Something we hear a lot from our students and friends is that they’d love to learn guitar, but their teachers, parents, et al., agree that there’s no time and it would be distracting from their school work. But! Once high school is over and the high marks are in on the all important gaokao, the kids are allowed some measure of free time. And then, they finally get to pick up that guitar.

Jul 9, 2014

Happy birthday, Mr. Hu

Stopping by the bar on a summer evening

We toast Mr. Hu, the birthday boy
Here comes the birthday cake

We dallied outside Chinese Bar for a few minutes before going inside; though it’s called Chinese Bar, it’s actually a restaurant with a closing time of 9:30, but they serve the best rice wine in fun little ceramic bowls. At nine o’clock, there were still plenty of people eating, so we went for it.

Up on the second floor, we settled in a few tables over from a large party. We ordered our regular small carafe of 米酒, and one of the woman from the other table approached us. I am from Tianfu Middle School, she told us in English, we are having a birthday party for our friend and we invite you to sit with us. And thus our nightcap turned into party time.

Mr. Hu, the husband of a history teacher from our school, was turning 52. The group included some Tianfu junior school teachers — some of them who taught one of Peter’s classes — and politics teachers from other schools. We caught them at the tail end of their dinner, but our arrival occasioned a new round of toasting. They were drinking the good stuff, Moutai, and they were considerate enough to pour us small sips, as that stuff is potent!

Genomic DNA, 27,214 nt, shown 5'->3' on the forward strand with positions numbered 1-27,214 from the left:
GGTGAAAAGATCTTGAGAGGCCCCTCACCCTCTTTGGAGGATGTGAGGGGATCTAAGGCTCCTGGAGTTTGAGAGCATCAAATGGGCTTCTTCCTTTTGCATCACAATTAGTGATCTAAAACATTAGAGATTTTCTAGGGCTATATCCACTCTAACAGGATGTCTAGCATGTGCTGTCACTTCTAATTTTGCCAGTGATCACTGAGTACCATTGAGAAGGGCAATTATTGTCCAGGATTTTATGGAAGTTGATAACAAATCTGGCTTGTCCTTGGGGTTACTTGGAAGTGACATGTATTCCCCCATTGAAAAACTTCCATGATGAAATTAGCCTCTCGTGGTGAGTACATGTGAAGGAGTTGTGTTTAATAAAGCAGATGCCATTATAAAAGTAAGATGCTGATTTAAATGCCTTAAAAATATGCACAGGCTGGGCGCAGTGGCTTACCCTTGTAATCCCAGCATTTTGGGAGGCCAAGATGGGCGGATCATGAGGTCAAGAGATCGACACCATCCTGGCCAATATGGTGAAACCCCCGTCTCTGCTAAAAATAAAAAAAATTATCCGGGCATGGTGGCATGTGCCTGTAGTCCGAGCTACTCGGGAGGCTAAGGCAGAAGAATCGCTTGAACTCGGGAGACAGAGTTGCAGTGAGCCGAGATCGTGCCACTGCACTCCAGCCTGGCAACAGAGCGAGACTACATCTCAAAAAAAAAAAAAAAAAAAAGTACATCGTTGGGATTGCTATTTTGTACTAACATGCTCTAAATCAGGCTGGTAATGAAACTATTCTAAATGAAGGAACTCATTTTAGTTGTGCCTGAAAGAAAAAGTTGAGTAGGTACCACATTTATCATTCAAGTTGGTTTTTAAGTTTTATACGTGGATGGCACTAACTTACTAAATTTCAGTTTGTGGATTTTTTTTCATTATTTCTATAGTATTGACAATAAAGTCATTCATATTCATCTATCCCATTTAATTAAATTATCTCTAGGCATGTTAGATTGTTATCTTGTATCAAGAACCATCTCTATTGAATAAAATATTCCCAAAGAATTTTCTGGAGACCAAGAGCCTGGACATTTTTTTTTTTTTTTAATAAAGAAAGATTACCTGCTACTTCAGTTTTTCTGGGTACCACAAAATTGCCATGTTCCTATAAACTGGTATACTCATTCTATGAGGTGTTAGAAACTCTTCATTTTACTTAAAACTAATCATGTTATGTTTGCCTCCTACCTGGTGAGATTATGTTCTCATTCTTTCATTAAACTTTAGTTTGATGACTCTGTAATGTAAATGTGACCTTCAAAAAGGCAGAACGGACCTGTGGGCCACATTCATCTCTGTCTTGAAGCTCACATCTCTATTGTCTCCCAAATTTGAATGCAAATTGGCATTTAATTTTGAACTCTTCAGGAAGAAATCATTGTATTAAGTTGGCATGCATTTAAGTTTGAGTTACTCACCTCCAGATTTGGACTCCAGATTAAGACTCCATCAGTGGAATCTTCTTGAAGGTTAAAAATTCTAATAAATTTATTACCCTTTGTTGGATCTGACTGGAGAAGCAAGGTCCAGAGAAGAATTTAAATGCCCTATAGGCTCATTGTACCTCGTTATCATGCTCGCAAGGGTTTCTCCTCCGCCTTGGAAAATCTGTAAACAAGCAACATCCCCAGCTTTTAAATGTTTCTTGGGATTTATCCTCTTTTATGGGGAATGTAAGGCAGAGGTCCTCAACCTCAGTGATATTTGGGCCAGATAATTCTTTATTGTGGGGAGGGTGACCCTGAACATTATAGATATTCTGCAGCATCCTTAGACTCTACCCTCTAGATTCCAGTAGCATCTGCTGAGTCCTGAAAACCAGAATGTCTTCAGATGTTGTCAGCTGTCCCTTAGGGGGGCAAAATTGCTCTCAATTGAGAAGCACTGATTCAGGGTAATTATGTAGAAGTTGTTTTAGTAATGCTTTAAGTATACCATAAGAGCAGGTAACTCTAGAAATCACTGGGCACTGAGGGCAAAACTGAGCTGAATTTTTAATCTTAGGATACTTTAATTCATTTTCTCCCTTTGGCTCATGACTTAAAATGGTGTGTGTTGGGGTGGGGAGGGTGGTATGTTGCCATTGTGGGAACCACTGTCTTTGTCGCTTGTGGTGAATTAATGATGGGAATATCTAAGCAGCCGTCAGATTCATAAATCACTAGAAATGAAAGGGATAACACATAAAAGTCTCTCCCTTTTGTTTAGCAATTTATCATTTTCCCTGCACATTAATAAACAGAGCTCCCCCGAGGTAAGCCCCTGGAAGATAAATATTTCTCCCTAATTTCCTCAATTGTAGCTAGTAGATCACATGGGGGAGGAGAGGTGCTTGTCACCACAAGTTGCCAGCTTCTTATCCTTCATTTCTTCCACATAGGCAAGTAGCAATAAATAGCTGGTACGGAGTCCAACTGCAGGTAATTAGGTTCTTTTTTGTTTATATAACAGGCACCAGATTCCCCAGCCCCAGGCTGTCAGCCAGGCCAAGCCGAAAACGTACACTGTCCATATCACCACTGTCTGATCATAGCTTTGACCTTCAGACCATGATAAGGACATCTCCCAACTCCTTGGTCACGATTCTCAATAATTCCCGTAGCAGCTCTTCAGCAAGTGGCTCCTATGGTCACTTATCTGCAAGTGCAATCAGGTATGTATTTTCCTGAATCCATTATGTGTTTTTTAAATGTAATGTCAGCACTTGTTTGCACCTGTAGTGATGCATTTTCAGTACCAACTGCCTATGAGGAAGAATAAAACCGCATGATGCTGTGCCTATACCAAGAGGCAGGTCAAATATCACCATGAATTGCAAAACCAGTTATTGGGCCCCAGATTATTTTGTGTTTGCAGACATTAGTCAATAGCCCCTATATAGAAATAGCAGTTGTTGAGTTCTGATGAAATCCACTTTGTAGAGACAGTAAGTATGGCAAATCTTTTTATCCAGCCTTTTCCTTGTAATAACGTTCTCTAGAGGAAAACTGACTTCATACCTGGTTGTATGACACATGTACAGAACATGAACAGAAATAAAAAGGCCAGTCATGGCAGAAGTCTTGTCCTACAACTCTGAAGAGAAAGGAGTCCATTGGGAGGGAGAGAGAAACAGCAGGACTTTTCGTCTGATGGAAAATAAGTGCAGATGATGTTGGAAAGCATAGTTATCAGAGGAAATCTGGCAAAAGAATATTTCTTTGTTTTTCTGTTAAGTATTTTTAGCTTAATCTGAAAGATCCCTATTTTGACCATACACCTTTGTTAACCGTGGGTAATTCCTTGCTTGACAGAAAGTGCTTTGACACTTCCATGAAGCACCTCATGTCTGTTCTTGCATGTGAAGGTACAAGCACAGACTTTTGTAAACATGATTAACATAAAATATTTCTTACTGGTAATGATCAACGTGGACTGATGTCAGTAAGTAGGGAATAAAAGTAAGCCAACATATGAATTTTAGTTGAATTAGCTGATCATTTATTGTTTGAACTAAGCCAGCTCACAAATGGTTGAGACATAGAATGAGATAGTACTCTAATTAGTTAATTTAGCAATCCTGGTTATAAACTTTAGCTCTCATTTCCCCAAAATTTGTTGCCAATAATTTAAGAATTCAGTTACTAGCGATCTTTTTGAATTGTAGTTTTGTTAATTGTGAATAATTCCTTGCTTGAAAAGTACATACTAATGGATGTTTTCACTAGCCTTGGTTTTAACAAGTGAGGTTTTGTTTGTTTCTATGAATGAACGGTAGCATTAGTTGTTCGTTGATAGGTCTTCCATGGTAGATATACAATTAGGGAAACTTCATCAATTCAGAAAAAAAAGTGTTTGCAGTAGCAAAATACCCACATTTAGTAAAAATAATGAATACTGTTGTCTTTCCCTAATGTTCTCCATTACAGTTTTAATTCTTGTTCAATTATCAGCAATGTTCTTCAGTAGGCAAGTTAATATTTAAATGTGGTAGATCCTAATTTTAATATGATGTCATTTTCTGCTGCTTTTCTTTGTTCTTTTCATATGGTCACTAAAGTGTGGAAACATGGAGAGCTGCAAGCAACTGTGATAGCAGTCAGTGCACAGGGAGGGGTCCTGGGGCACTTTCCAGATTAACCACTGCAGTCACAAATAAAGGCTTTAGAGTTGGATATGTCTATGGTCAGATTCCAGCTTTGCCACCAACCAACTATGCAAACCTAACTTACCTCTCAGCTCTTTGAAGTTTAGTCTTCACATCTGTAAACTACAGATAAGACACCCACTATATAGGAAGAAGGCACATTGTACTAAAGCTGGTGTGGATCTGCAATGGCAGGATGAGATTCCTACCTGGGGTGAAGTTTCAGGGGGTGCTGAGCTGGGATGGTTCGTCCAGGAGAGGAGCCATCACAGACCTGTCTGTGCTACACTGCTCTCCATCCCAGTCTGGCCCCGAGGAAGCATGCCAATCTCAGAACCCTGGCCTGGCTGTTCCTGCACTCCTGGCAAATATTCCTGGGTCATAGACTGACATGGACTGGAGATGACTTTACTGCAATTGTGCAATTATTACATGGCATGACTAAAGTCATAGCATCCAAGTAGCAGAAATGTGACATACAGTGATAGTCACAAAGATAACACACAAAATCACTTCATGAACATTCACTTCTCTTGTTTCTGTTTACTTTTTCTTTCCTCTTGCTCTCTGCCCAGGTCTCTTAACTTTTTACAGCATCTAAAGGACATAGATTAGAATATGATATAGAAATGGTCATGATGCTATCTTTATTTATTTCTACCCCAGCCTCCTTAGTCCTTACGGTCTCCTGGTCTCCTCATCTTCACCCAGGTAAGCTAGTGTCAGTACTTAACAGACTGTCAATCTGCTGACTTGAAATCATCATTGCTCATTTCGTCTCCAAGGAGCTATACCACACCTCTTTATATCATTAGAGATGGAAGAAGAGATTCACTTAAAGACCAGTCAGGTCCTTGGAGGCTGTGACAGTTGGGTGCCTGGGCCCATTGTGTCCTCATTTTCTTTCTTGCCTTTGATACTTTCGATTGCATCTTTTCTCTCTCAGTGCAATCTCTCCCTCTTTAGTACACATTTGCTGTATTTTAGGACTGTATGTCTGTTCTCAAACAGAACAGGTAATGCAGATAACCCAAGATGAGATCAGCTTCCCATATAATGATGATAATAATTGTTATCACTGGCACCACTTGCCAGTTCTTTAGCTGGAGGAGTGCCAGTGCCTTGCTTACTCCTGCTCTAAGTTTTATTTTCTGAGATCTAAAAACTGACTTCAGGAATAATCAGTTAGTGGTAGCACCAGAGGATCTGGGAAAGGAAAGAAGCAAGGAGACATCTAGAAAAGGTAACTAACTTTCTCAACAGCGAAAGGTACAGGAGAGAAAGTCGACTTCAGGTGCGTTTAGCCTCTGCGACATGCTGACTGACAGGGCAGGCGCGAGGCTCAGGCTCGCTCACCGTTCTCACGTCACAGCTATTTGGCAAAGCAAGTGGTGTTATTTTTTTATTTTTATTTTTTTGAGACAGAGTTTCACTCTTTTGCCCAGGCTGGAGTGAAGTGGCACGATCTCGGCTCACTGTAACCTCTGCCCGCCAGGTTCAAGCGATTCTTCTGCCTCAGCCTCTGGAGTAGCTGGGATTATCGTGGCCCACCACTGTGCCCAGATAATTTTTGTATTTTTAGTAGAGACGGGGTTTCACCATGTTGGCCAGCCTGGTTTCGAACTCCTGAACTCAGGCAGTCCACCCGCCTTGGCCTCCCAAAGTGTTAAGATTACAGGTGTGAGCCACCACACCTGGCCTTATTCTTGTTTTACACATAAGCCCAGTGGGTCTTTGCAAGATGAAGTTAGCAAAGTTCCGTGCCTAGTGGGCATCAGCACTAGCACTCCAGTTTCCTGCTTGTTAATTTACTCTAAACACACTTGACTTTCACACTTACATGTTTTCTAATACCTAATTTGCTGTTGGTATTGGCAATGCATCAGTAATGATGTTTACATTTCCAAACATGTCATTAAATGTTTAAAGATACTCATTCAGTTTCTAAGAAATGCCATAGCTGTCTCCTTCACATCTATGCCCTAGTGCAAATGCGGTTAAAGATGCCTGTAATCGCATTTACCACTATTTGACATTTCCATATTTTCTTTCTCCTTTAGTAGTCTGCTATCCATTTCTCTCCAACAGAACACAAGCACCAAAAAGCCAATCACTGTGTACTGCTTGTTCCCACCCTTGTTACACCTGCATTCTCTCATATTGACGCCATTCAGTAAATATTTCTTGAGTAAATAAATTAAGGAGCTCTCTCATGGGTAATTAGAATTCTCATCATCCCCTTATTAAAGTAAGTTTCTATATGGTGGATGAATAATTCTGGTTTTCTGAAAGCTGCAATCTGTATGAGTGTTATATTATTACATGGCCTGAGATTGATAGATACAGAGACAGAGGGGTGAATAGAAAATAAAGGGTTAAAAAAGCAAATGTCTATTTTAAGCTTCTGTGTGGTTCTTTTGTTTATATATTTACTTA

After the cake, it was time for karaoke. Here’s the thing about KTV: I always find the most boring part is when I’m not singing, but being a guest at these kinds of events, I don’t want to hog the mic either. Peter, on the other hand, doesn’t sing and hates all of it. But it’s the default of socializing here, so we both get it together and do what we need to do. And we had a lot of fun with our new friends. And we left, before things got too wild.

Jun 20, 2014

See our desk, see our desk!

And all the rest…

Our new desk, at home
The delivery truck
All packed up and ready to go.

Instead of an apartment, we bought a desk. To replace the precariously wobbly glass table that our computer had been living on for the past two years.

We bought it out at the Southwest Trading Center of China mall, which now has actual stores in it. Arranging for delivery was ridiculously easy. “Is today OK?” the shop clerk offered. “Like, right now?” The movers drove us and our new treasures home in their pickup truck, and blammo, new home office.